Regression is a method in machine learning where a model learns to predict a continuous value output for a given input. Essentially, it’s a way of drawing a line (linear regression) or curve (non-linear regression) that fits your data best and describes the relationship between variables.


Imagine you’ve got a pile of oranges and want to guess how much all of them together will weigh. Now, you know each orange weighs a little bit different, but if you weighed some of them, you might see some pattern and make a good guess about the total weight. That’s what regression does. It doesn’t tell you the exact weight, but it gives you the best guess.

In-depth explanation

Regression techniques are supervised learning algorithms that try to model the relationship between a dependent variable and one or more independent variables and predict a continuous output. The objective of regression models is to minimize the errors in prediction.

Linear regression is perhaps the most commonly used form of regression. Here, a linear relationship is established by adjusting a set of parameters in order to make the sum of the squared residuals as minimal as possible. These residuals represent the difference between the actual and predicted values. The formula for a simple linear regression is Y = a + bX, where X is the explanatory variable and Y is the dependent variable. The slope of the line is b, and a is the intercept (the value of y when x = 0).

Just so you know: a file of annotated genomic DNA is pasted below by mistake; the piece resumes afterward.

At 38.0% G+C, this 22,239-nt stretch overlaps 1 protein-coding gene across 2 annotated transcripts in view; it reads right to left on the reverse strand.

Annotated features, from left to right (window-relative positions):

Non-linear regression is an extension of linear regression where the dependent and independent variables are modeled as a non-linear function. These can capture more complex relationships between variables but are more computationally intensive.

Regularization techniques, such as Lasso and Ridge regression, introduce additional constraints on the model parameters to prevent overfitting and improve generalizability. With regularization, a penalty term is added to the traditional cost function which forces the learning algorithm to not only fit the data but also keep the model weights as small as possible.

Quantile regression, Poisson regression, and logistic regression (for binary outcomes) are some other examples of regression techniques.

Linear Regression, Non-linear Regression, Lasso Regression, Ridge Regression, Poisson Regression, Logistic Regression, Least Squares, Overfitting, Supervised Learning, Regression Coefficient, Residual, Least squares, Regularization, Gradient Descent.